It was the most forceful and direct contrast Clinton has drawn with Sanders yet, a speech that underscored the increasing urgency and acrimony of the race. From health care to foreign policy, Clinton repeatedly referenced Sanders by name and questioned whether his ideas could ever become reality.
"I am not interested in ideas that sound good on paper but will never make it in the real world," Clinton said. "I care about making a real difference in your life and that gets to the choice you have to make in this caucus."
Clinton acknowledged that while she and Sanders "share many of the same goals" they have "different records and different ideas on how to drive progress."
The former secretary of state used a Teleprompter to deliver her remarks to hundreds of supporters on the campus of Simpson College. The speech, one adviser said, was designed to "shake some sense into Iowans" and escalate the experience argument she has been making against Sanders with limited success.
"Senator Sanders doesn't talk much about foreign policy, but when he does it raises concerns," Clinton said. "Sometimes it can sound like he really hasn't thought it through."
Clinton's campaign had multiple cameras here and plan to turn part of the speech into an ad, according to aides.
Attacks on foreign policy
Clinton hammered Sanders as someone who "hasn't thought it through" on a number of foreign policy issues Thursday, including Iran.
Since Sunday's Democratic presidential debate, where Sanders suggested normalizing relations with Iran, Clinton's campaign has looked to cast Sanders as a foreign policy lightweight.
"He has suggested that we invite Iranian troops into Syria," Clinton said. "That is like asking the arsonist to be the firefighter. ...The challenges a President has to grapple with are beyond complicated but at home and abroad. That is why is it is the hardest job."
The former secretary of state said she is the "only candidate on either side with the experience and judgment to keep us safe at home and strong in the world."
Sanders' campaign has responded to the critiques by questioning Clinton's judgment and noting her 2002 vote for the Iraq War, something that then-Sen. Barack Obama used against her during her failed 2008 campaign.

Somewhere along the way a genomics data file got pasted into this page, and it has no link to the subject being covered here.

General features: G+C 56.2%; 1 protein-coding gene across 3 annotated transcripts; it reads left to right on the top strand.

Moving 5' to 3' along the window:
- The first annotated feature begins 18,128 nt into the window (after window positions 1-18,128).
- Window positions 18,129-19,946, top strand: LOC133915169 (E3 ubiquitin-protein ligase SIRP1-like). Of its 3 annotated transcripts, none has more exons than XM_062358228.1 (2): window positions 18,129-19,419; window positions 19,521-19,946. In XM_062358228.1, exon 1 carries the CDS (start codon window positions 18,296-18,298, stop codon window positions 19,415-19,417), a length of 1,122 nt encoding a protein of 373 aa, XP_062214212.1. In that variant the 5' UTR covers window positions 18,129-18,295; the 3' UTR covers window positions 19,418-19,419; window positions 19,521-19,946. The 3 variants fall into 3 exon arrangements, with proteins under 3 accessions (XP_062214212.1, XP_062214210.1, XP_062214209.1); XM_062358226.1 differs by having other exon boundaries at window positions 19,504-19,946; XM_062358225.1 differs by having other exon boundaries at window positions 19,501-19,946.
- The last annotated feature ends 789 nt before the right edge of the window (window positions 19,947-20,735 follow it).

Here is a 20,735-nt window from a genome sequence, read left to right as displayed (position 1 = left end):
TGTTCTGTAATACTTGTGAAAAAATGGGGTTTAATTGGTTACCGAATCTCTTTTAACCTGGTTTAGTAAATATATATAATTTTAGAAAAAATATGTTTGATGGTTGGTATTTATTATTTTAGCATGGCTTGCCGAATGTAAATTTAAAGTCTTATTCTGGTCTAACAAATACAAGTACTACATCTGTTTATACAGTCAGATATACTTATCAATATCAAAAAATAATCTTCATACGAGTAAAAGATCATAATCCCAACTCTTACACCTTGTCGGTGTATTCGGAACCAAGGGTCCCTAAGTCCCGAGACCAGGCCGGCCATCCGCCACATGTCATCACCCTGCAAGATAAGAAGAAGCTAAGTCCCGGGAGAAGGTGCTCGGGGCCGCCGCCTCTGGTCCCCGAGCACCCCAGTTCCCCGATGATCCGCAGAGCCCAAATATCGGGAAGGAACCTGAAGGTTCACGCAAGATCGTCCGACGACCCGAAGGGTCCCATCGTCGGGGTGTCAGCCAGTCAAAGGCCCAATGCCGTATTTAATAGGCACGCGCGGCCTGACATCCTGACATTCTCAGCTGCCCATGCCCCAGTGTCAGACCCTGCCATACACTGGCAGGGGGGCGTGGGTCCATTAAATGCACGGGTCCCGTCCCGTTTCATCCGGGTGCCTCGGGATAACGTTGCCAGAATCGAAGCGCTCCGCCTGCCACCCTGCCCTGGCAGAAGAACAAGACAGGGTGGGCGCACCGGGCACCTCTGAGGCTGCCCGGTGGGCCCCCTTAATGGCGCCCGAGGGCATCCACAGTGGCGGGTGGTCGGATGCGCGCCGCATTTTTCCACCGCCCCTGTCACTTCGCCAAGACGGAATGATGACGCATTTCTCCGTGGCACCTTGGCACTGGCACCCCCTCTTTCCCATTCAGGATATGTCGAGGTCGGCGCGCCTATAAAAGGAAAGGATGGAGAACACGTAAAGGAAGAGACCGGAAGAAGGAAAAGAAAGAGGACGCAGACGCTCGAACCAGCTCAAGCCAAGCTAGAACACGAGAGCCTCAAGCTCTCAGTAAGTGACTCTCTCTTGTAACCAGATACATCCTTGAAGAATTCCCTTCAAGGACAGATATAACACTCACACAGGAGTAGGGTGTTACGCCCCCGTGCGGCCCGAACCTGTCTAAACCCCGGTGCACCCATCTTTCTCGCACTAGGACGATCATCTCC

Importance of Iowa
The uptick in rhetoric comes in the final days of the Iowa campaign. Democrats will choose who they want as their nominee on February 1 and both external and internal polls show the race is close.
Iowa's importance has only increased in recent days, given a string of polls that show Sanders leading in New Hampshire.
The former first lady also blasted Sanders plan for single-payer healthcare, casting it as something that would only give Republicans "an opening to come in and tear down everything we have achieved" with the Affordable Care Act.
"I know Senator Sanders cares about covering more people, as I do, but rather build on the progress that has been made, he wants to start over from scratch with a whole new system," she said.
Fire against Sanders was not the only theme of Clinton's speech. The former senator also hit Republicans, as she does regularly, and showed a more contemplative side, something she displayed Wednesday in Burlington, Iowa
"I can't do any of this alone. I need you," Clinton said Thursday during a speech where she acknowledged that she knows "what it is like to be knocked down."
"I have had a few hard times in my own life and I doubt there is anybody who hasn't had their share," Clinton said. "But I learned from my mom and my faith that it is not whether you get knocked down it is whether you get back up."
Video against Sanders on Iran
Earlier Thursday, Clinton's campaign released a video where a senior policy aide argues the Vermont senator is unprepared on Iran.
Jake Sullivan, Clinton's senior policy adviser and a lead negotiator on the Iran deal, challenges Sanders' call for normalize relations with Iran.
"Secretary Clinton supports diplomacy with Iran. In fact, she helped launch the diplomacy that helped," Sullivan says. "But normal relations with Iran right now? President Obama doesn't support that idea. Secretary Clinton doesn't support that idea. And it's not at all clear why it is that Sen. Sanders is suggesting it."
After listing some of Sanders' foreign policy ideas, Sullivan said, "When you look at all of these ideas, it's pretty clear that he just hasn't thought it through."
At Sunday's debate, Sanders said it was time for the United States to "move as aggressively as we can to normalize relations with Iran, understanding that Iran's behavior in so many ways in something that we disagree with."
"Their support for terrorism, the anti-American rhetoric that we're hearing from some of their leadership is something that is unacceptable," Sanders said. "On the other hand, the fact that we managed to reach an agreement, something that I very strongly supported, that prevents Iran from getting a nuclear weapon and that we did that without going to war and that I believe we're seeing a thaw in our relations with Iran is a very positive step."
And on Tuesday, Clinton's campaign released a joint statement
from 10 former Obama and Clinton administration diplomats who are questioning Bernie Sanders' ability to handle foreign policy issues, including working with Iran and fighting ISIS.